I've decided that this quote by Confuscius will be the one that comes to define my PC experience, or at least the one that I hold closest to my heart, not only here in Uganda, but everywhere that I go. It is, of course, especially important while I am here, as I wish to be fully present in my life here, rather than dwelling on the past or future. I strive to put care and importance into every interaction that I have, to always meet the smiles and eyes around me. My program manager, who I saw yesterday on her tour of the West Nile area (checking up on us volunteers), asked me how I liked being "deep in the village", and then told me that she tried to put people with a lot of heart deep in the village. Simply put, I wish to live up to this heart, that I know I have. I have to thank my dear friend Liz Myhre, for she was the one who gave me the parting gift of a bookmark that had this quote on it. It has become so important to me.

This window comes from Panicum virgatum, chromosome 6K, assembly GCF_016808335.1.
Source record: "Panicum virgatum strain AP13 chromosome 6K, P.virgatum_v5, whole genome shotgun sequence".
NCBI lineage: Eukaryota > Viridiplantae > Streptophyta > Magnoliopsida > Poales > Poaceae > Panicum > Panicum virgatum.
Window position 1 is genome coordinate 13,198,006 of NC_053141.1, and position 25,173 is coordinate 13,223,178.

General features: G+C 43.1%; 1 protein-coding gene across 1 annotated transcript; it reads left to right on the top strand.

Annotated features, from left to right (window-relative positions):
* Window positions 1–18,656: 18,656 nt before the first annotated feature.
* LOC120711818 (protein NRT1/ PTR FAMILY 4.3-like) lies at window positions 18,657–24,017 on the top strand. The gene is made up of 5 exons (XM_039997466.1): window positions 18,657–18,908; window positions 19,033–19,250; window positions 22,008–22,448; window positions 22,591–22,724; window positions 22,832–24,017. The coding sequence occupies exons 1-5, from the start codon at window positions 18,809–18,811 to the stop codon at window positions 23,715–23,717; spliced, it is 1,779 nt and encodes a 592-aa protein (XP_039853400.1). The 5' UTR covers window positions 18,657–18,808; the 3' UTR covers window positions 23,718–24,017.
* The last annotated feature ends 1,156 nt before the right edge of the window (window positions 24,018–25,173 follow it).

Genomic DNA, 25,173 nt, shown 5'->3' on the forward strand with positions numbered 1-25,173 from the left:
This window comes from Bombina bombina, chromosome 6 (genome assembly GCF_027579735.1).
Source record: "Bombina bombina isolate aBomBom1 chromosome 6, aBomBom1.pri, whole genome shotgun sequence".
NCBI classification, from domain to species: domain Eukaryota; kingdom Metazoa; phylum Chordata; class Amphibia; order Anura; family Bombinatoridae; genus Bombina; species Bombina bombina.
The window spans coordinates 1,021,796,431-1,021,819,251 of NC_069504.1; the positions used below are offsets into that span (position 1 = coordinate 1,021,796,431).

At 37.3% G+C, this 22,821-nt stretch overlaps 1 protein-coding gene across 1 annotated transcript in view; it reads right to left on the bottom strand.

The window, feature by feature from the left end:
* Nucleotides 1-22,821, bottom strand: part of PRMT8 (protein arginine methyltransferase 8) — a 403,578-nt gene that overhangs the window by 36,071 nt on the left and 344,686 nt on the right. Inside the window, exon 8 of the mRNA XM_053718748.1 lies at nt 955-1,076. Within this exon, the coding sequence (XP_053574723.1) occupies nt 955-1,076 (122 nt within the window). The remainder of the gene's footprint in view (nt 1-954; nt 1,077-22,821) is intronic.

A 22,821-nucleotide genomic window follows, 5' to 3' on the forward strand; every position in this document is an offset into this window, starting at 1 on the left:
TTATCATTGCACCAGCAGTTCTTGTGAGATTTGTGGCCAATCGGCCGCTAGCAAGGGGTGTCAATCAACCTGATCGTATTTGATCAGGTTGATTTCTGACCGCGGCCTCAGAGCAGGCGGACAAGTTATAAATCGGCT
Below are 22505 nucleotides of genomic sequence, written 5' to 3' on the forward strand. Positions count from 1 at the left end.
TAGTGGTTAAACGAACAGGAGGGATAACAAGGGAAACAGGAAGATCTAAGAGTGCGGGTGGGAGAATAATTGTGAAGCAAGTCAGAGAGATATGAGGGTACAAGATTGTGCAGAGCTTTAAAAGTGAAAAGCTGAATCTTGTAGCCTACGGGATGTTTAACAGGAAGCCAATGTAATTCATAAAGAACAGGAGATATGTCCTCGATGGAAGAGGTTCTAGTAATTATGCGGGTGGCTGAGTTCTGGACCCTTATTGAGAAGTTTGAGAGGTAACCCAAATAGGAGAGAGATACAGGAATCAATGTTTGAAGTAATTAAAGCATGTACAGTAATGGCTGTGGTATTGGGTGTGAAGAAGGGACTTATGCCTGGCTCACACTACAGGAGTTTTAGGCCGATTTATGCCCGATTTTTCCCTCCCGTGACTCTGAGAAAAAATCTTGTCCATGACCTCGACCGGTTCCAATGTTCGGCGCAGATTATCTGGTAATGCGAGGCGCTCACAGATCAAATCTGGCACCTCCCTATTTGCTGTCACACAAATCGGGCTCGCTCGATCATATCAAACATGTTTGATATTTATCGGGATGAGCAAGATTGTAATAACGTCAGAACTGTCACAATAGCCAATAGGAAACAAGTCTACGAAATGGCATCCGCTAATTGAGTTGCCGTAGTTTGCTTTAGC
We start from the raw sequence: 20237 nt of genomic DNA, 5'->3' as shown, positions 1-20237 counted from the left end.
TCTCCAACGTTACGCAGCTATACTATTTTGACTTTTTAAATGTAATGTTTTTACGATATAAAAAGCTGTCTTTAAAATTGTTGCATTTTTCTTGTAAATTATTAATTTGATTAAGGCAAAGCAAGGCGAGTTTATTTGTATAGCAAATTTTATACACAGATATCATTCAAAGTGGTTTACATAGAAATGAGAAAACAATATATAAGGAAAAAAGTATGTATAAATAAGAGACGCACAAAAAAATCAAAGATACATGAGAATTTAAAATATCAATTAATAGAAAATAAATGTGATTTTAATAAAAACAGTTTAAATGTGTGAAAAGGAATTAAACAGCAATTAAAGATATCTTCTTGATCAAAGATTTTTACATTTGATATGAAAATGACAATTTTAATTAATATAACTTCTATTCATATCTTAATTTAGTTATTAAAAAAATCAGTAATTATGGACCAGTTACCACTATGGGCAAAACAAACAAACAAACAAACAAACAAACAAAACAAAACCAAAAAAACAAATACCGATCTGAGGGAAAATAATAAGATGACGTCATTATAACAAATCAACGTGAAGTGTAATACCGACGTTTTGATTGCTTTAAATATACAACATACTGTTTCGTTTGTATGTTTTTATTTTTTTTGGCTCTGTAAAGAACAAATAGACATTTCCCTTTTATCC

Another philosophy that has become manifest in my life (although it's still early on in my service here) is that I'm learning the best I can not to flip out over the small things (something I hold a degree in). It's more a matter of diverting my attention and not thinking or dwelling on these things. Never to lose my peace of mind. It works out well in uganda where one of the most common phrases is "It's okay!"; which is a multi-purpose phrase that can be said in response to a wide variety of statements, such as
"my house is on fire," or "a strange dog bit me," or "I have no idea what's going on right now" (the latter being the most common in my case).

Enough wishy-washiness. It's only that everyone is completely right when they say that you do Peace COrps to learn about yourself, and that's EXACTLY what I'm learning- that there is a lot I need to learn about myself. It's nothing so easily defined by these tidy quotes I lvoe so much---they just serve as sign-posts along the way. I love it here because I am being forced to do things that I never saw myself doing before, and I am in situations that would ordinarily make me uncomfortable, and all of these things are likewise forcing me to recognize qualities in myself that I never saw before. Some good, some bad, but all seemingly new to me. I guess it's like any time in life when you are challenged or uncomfortable--- you somehow shift a little inside to rise to the occasion.

Big news is that I have a new address that you can reach me at. Ilse Griffin, P0 box 933, Arua, Uganda. Use it whenever and often.